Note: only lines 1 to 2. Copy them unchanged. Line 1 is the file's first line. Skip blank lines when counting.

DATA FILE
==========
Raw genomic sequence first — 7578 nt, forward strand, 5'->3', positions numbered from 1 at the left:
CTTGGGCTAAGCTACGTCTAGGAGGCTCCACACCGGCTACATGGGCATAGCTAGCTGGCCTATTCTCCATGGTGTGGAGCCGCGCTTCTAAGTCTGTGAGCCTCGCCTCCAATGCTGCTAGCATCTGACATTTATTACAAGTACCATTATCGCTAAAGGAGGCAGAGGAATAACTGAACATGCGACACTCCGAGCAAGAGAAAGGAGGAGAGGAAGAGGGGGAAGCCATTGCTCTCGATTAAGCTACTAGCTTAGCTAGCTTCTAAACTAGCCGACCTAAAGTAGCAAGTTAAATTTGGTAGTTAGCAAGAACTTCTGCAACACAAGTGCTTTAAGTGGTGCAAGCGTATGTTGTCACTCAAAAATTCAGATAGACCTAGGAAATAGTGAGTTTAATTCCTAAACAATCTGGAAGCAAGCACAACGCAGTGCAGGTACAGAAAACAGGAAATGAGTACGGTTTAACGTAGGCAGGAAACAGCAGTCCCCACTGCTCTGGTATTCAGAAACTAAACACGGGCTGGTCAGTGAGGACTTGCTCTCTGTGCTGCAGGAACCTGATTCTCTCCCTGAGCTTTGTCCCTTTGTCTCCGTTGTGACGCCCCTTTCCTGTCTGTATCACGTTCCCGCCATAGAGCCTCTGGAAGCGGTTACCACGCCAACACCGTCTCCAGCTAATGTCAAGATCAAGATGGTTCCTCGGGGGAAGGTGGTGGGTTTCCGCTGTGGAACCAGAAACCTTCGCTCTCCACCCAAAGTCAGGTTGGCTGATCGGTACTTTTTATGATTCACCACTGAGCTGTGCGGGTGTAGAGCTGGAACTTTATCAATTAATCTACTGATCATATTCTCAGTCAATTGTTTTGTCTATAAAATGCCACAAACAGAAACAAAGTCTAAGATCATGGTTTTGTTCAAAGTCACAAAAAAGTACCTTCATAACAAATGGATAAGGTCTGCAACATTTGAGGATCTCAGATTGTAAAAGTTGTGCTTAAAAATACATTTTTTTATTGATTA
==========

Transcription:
Raw genomic sequence first — 7578 nt, forward strand, 5'->3', positions numbered from 1 at the left:
CTTGGGCTAAGCTACGTCTAGGAGGCTCCACACCGGCTACATGGGCATAGCTAGCTGGCCTATTCTCCATGGTGTGGAGCCGCGCTTCTAAGTCTGTGAGCCTCGCCTCCAATGCTGCTAGCATCTGACATTTATTACAAGTACCATTATCGCTAAAGGAGGCAGAGGAATAACTGAACATGCGACACTCCGAGCAAGAGAAAGGAGGAGAGGAAGAGGGGGAAGCCATTGCTCTCGATTAAGCTACTAGCTTAGCTAGCTTCTAAACTAGCCGACCTAAAGTAGCAAGTTAAATTTGGTAGTTAGCAAGAACTTCTGCAACACAAGTGCTTTAAGTGGTGCAAGCGTATGTTGTCACTCAAAAATTCAGATAGACCTAGGAAATAGTGAGTTTAATTCCTAAACAATCTGGAAGCAAGCACAACGCAGTGCAGGTACAGAAAACAGGAAATGAGTACGGTTTAACGTAGGCAGGAAACAGCAGTCCCCACTGCTCTGGTATTCAGAAACTAAACACGGGCTGGTCAGTGAGGACTTGCTCTCTGTGCTGCAGGAACCTGATTCTCTCCCTGAGCTTTGTCCCTTTGTCTCCGTTGTGACGCCCCTTTCCTGTCTGTATCACGTTCCCGCCATAGAGCCTCTGGAAGCGGTTACCACGCCAACACCGTCTCCAGCTAATGTCAAGATCAAGATGGTTCCTCGGGGGAAGGTGGTGGGTTTCCGCTGTGGAACCAGAAACCTTCGCTCTCCACCCAAAGTCAGGTTGGCTGATCGGTACTTTTTATGATTCACCACTGAGCTGTGCGGGTGTAGAGCTGGAACTTTATCAATTAATCTACTGATCATATTCTCAGTCAATTGTTTTGTCTATAAAATGCCACAAACAGAAACAAAGTCTAAGATCATGGTTTTGTTCAAAGTCACAAAAAAGTACCTTCATAACAAATGGATAAGGTCTGCAACATTTGAGGATCTCAGATTGTAAAAGTTGTGCTTAAAAATACATTTTTTTATTGATTA